Faculty (Courtesy Appointment), McGowan Institute for Regenerative Medicine, University
Visiting Scientist, Carnegie Mellon University
Postdoctoral Fellowship, UCLA School of Medicine
Ph.D., Pharmaceutical Sciences, University of Southern California
B.S., Pharmacy, University of Maryland
The Meng lab focuses on design and characterization of inspired drug delivery systems for modulating immune functions. The group pursues projects that bridge gaps between preclinical and clinical stages in drug development in enhancing drug bioavailability in diseased tissues while limiting systemic toxicities. The strategic themes are to optimize experimental and approved biologics for locoregional treatments of graft rejection, type I diabetes, and solid tumors. Current research themes include 1) Develop bioaffinity hydrogels formed by self-assembling peptides in delivering immunoregulatory antibodies and Fc fusion proteins, 2) Optimize surface-functionalized microparticles for formulating recombinant proteins, nucleic acids, and poorly water-soluble small molecules as therapeutics, 3) Apply MHC bioinformatics and T cell epitope cross-reactivity mapping in predicting immunogenicity of recombinant protein therapeutics, and 4) Engineer artificial thymic organoids to reprogram T cells.
The Meng group has developed particles that combine the polymer PLGA and the polycation O10H6 as nucleic acid delivery systems (Chamarthy et al, 2003, 2004; Kovacs et al, 2005; Zheng et al, 2006; Jia et al, 2006, 2008; Kovacs et al 2009). The group is testing PLGA-O10H6 particles to deliver the interleukin-10 gene in a mouse transplant model (funded by NIH). In collaboration with Nick Giannoukakis and Yong Fan (Allegheny-Singer Research Institute), the group is developing nanostructures for delivering immune programming factors to delay the onset of type-I diabetes in mice (funded by JDRF and NIH). Working with Lisa Weiland (Pitt) and Eric Freeman (Univ. of Georgia), the group constructed a mathematical model predictive of amine-induced endosomal burst (Freeman et al, 2010, 2012). Together with Mat Saunders and Alan Waggoner at Carnegie Mellon, the group is developing injectable biosensors for drug delivery applications (Saunders et al, 2013 and Liu et al., 2016). The group has a strong interest in MHC bioinfomatics/T cell epitope prediction (Joseph et al, 2007; Andrick et al, 2014 in preparation). More recently, the group has characterized injectable peptidic membranes (functionalized EAK16-II) to extend the accumulation of antibodies locally in vivo (Zheng et al, 2011; Wen et al, 2013, 2014a, 2014b; funded by PA-CURE and NIH R21).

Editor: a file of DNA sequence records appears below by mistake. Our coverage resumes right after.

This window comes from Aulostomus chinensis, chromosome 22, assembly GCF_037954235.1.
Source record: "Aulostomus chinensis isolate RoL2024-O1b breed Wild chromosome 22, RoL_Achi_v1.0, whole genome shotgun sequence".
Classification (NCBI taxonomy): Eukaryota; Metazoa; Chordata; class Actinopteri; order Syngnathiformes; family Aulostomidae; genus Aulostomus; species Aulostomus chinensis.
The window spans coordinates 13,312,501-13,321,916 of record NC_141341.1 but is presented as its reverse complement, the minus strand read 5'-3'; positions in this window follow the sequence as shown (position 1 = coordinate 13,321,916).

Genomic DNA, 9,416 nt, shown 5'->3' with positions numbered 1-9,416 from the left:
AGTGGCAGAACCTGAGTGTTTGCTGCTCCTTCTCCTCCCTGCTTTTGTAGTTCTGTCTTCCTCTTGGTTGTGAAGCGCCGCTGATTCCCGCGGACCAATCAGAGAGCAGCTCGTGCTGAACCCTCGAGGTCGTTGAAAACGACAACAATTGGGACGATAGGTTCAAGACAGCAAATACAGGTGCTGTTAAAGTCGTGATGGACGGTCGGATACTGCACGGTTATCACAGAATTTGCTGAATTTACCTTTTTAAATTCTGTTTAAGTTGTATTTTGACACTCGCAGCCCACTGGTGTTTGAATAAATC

NIH R21 AI171241 (MPI: Empey, Meng); 2/2/2023-1/31/2025
Project title: Optimization of a Self-adjuvanted Nanoparticle Platform for Delivering Respiratory Syncytial Virus Antigen DS-Cav1
COVID-19 Emergency Competitive Revision for NIH R21 AI139828 (PI: Meng); 7/2/2020-1/31/2021
Project title: Development of a Regulatory T Cell Mimetic for Tolerance Induction in Skin
TransplantationNIH R21 AI139828 (PI: Meng); 2/6/2019-1/31/2021
Project title: Development of a Regulatory T Cell Mimetic for Tolerance Induction in Skin Transplantation
Department of Defense KCRP Concept Award 2018 (PI: Meng): 09/01/2018-08/31/2019;
Project title: "Generating Systemic Antitumor Immunity in Renal Cell Carcinoma by Intratumoral Injection of Multiplexed Anti-PD-1 Antibody and Adenosine Deaminase"
Juvenile Diabetes Research Foundation 2-SRA-2016-318-S-B (Co-I: Meng; PI: Nick Giannoukakis of ASRI); 09/01/2016-08/30/2018;
Project title: "Tolerogenic Nanoparticle Therapy for Type 1 Diabetes"
NIH R43 AI124783 (Co-I: Meng; PI: Alan Lewis of Diavacs, Inc. San Diego, CA); 07/01/2016-06/30/2017;
Project title: "Antisense-Loaded Microsphere Therapy for Autoimmune Diseases."
NIH R21 AI113000 (PI: Meng); 8/1/2014-7/31/2017
Project title: A Biomaterial Approach to Attenuate Rejection of Skin Allografts
NIH R01 AI123392 (Co-I: Meng; PI: Fan of Allegheny-Singer Research Institute); 01/15/2016-12/31/2019
Project title: Induction of allogeneic tolerance with bioengineered thymus organoids"
JDRF 17-2012-348 (Co-PI: Meng; PI: Giannoukakis of Children's Hospital of Pittsburgh); 9/1/2012-8/30/2014
Project title: Type 1 Diabetes-Suppressive Microspheres
NIH R15 AI081218 (PI: Meng); 12/1/2010-11/30/2014
Project title: Genetic Modification of Antigen-Presenting Cells in Allograft
CURE-Pennsylvania Department of Health (PI: Meng); 1/1/2012-12/31/2013
Project Title: A Biomaterial Approach to Inhibit Melanoma Growth and Metastasis in Mice
CURE-Pennsylvania Department of Health (PI: Meng); 1/1/2007-12/31/2010
Project Title: Modulation of Antitumor Immunity with Anti-Foxp3 siRNA Nanoparticles
NIH R15 CA97990 (PI: Meng); 03/10/2004-02/28/2008
Project title: Rational Design of Peptide-Based Tumor Vaccines
Link to Dr. Meng's Publications at Google Scholar:
Pharmaceutical Science and Practice of Immunization
Pharmaceutical Principles and Drug Delivery Systems II
Biomedical Sciences and Therapeutics: Oncology, Drug Hypersensitivities and Transplant Pharmacology
Human Physiology and Pathophysiology: Hematology and Immunology (coordinator)
Advanced Pharmaceutics: Pharmaceutical Biotechnology (coordinator): protein stability and formulation, biosimilars
Advanced Pharmacology (coordinator)
Drug Mechanisms and Actions
Methods in Pharmacology and Toxicology
Continuing Education (ACPE accredited): Pharmacogenetics for Pharmacists